Arts, authors, and films, it’s a fabulous Fall for culture vultures visiting Oshawa this month.
Cue clapboard and action as The Durham Region International Film Festival celebrates the 2023 Fall series with three days of screenings on Thursday, October 19, Friday, October 20, and Saturday, October 21. Films will be shown at various venues across Durham, closing with a day-long line-up at the Biltmore Theatre in downtown Oshawa. Tickets, screening times, and locations are available via their website, www.driff.ca.
The Biltmore will open at 9:45 a.m. for a couple of free events, including a workshop at 10 a.m. on Foley, which is the reproduction of sound effects added in the post-production of a movie. This will be followed at 1 p.m. with a ‘Behind the Scenes with Cast and Crew’ special, where the audience can chat with industry professionals, including make-up, costume, cinematography, art direction, props, acting, and maybe even grips and best boys! Always wanted to know about those roles.
Doors re-open at 2:45 p.m. for the ticketed awards and screenings, beginning with ‘Homegrown Shorts.’ This includes ‘Redlights’ by Eva Thomas, which tells the story of two Indigenous women on an evening outing; Colin Carvey’s ‘Long Hallowe’en’; ‘Beyond the Ranch’ by Alex Perri; and ‘Not Here, Not There’ directed by Eric Grenier, written by Cullen McGuirk (yes full disclosure my son).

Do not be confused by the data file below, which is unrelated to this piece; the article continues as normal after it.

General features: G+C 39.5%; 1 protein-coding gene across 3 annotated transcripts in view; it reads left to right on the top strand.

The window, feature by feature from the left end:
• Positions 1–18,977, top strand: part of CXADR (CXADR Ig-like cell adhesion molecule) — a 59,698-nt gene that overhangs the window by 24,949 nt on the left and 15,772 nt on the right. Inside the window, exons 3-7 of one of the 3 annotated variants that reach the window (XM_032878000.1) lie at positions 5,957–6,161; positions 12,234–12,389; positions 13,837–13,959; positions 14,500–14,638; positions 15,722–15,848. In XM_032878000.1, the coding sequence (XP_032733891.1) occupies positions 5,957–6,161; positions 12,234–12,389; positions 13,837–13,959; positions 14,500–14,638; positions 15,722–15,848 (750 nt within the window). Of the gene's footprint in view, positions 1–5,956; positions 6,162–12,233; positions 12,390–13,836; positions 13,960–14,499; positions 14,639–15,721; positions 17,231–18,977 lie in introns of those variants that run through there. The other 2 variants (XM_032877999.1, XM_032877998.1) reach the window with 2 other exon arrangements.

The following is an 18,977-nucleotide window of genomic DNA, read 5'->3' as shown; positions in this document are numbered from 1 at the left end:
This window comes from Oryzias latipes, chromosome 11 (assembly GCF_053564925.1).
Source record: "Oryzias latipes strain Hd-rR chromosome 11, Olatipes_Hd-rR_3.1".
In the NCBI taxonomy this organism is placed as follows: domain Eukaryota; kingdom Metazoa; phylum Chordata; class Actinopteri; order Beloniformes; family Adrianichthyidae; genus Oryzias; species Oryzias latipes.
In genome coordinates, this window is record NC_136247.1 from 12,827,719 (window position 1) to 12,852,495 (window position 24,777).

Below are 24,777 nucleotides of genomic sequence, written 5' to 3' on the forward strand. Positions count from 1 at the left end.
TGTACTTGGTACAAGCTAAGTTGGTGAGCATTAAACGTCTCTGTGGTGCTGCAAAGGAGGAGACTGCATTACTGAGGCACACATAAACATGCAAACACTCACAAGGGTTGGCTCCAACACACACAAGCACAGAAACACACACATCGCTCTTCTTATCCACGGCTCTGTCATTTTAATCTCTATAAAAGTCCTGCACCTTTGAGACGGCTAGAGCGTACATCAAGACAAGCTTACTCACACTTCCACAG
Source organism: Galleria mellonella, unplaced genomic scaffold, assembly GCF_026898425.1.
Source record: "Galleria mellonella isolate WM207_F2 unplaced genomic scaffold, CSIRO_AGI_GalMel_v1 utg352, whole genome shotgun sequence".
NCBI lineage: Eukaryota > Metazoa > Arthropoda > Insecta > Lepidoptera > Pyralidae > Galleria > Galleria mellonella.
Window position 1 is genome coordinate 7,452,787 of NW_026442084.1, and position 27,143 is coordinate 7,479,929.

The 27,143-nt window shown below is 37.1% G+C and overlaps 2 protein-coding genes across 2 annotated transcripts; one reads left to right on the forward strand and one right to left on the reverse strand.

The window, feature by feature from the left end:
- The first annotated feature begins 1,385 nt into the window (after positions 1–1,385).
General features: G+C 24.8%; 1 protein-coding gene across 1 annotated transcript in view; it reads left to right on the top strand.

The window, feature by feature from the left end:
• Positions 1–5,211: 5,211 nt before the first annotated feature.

Feature-length movies start at 6 p.m. with ‘Purple Don’t Cry’, and ‘Egghead and Twinkie’, followed by a Q&A, and further awards. ‘Purple Don’t Cry’ tells the story of a young Muslim who gets caught in a life of crime, and ‘Egghead and Twinkie’ is a classic road movie featuring a young gay Asian American and her nerd bestie.
Before DRIFF, and not part of the film festival, The Regent Theatre will screen ‘Seed: The Untold Story’ on Wednesday, October 18. This documentary, presented by The Oshawa Environmental Advisory Committee (O.E.A.C.) in partnership with the Region of Durham and Ontario Tech University’s Office of Campus Infrastructure and Sustainability, explores how seeds are threatened by economic, environmental and climate changes and how seed keepers are fighting to hold on to the world’s 12,000-year food legacy.
You may as well settle into the downtown for the week, as on Tuesday, October 17, the Local History Speaker Series takes place at the McLaughlin Branch of the Oshawa Public Libraries in the lower-level auditorium, which is located at 65 Bagot Street, Oshawa. This month's series, appropriately enough as we hone in on Halloween, will look at Ontario’s Ghost Towns with Ron Brown, author of ‘Backroads of Ontario,’ ‘Top 150 Unusual Things to See in Ontario’, and ‘The Train Doesn’t Stop Here Anymore,’ among others.
On Saturday, October 14, artist Noah Scheinman will speak at the opening of his exhibition, HEAVY/WATER/Machine, at the Robert McLaughlin Gallery. Scheinman is the RBC Emerging Artist in Residence at the gallery, and the exhibit explores his relationship with the nuclear industry and its effect on surrounding ecosystems.
There will also be a panel at the opening featuring Chief of Alderville First Nation David Mowat, as well as curator, researcher and project manager Warren Harper, who has projects on his native Britain's nuclear industry, along with Katie Lawson, curator for the Toronto Biennial of Art, Professor of English and Co-Director of the Graduate Program in Cultural Studies at Queen’s University, Laura J. Murray, Ryan Osman, a Mauritian Photographer and Water Resources Specialist based out of Wasaga Beach, Ontario.